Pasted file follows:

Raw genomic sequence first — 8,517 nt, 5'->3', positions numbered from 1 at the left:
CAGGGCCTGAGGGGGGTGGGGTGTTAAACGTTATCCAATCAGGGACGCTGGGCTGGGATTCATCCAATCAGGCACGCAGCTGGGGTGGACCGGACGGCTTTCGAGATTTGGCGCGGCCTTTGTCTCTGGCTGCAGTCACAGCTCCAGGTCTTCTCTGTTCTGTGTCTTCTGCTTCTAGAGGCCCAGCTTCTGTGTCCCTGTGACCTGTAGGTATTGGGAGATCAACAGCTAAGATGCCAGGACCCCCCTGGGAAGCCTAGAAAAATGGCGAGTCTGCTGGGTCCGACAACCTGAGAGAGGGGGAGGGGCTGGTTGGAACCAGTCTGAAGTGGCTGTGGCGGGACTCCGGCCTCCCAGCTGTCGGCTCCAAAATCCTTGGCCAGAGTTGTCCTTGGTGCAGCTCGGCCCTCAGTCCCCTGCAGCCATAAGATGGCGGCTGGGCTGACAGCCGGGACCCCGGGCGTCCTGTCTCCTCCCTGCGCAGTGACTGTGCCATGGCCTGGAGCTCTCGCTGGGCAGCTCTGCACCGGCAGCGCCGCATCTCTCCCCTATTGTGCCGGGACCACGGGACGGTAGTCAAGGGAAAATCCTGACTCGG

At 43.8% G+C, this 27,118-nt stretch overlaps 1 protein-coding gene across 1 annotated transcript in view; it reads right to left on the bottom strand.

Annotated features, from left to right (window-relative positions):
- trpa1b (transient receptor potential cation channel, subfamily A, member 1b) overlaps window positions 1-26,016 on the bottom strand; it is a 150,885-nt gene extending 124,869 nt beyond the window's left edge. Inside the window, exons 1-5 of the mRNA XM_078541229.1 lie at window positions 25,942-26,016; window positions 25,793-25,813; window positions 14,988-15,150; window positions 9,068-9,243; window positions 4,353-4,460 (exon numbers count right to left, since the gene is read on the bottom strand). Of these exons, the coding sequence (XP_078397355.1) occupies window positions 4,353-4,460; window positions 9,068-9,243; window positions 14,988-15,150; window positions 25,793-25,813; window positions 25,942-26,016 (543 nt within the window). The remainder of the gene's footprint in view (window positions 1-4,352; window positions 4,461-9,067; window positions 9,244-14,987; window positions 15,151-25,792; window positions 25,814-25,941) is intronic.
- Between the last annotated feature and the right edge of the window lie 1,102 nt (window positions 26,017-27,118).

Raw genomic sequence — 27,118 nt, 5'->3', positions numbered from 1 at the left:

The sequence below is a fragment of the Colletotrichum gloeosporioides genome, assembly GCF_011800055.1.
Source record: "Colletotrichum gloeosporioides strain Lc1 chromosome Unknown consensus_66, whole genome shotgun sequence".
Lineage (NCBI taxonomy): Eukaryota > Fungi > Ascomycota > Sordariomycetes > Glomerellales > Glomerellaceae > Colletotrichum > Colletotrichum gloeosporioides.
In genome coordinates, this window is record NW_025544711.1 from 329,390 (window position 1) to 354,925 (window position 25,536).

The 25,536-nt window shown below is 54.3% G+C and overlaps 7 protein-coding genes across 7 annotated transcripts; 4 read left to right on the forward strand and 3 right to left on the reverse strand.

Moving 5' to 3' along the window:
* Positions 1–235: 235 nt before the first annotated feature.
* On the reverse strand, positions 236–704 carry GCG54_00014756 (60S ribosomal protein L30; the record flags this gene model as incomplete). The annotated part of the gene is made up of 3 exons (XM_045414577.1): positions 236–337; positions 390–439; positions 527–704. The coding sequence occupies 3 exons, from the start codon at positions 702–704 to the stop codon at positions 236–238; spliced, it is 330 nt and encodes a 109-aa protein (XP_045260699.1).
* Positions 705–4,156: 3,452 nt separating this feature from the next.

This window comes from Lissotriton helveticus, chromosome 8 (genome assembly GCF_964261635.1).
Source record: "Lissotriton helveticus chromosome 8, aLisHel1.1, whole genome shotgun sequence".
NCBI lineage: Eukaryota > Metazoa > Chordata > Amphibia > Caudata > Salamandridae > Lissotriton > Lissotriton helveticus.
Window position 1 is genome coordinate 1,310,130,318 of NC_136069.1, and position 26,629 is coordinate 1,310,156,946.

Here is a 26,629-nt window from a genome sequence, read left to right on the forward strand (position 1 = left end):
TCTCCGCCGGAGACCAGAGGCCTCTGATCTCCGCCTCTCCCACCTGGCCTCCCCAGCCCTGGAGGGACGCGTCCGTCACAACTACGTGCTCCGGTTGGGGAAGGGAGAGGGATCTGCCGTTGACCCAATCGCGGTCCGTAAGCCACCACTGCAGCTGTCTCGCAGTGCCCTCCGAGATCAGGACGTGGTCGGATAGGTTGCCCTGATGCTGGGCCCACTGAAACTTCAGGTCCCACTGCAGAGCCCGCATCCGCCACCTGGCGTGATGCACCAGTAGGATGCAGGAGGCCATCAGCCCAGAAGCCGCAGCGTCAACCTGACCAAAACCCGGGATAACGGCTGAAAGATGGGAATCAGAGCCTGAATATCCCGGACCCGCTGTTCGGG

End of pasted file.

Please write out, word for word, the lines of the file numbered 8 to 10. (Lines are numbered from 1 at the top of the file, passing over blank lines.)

The sequence below is a fragment of the Colletotrichum gloeosporioides genome, assembly GCF_011800055.1.
Source record: "Colletotrichum gloeosporioides strain Lc1 chromosome Unknown consensus_66, whole genome shotgun sequence".
Lineage (NCBI taxonomy): Eukaryota > Fungi > Ascomycota > Sordariomycetes > Glomerellales > Glomerellaceae > Colletotrichum > Colletotrichum gloeosporioides.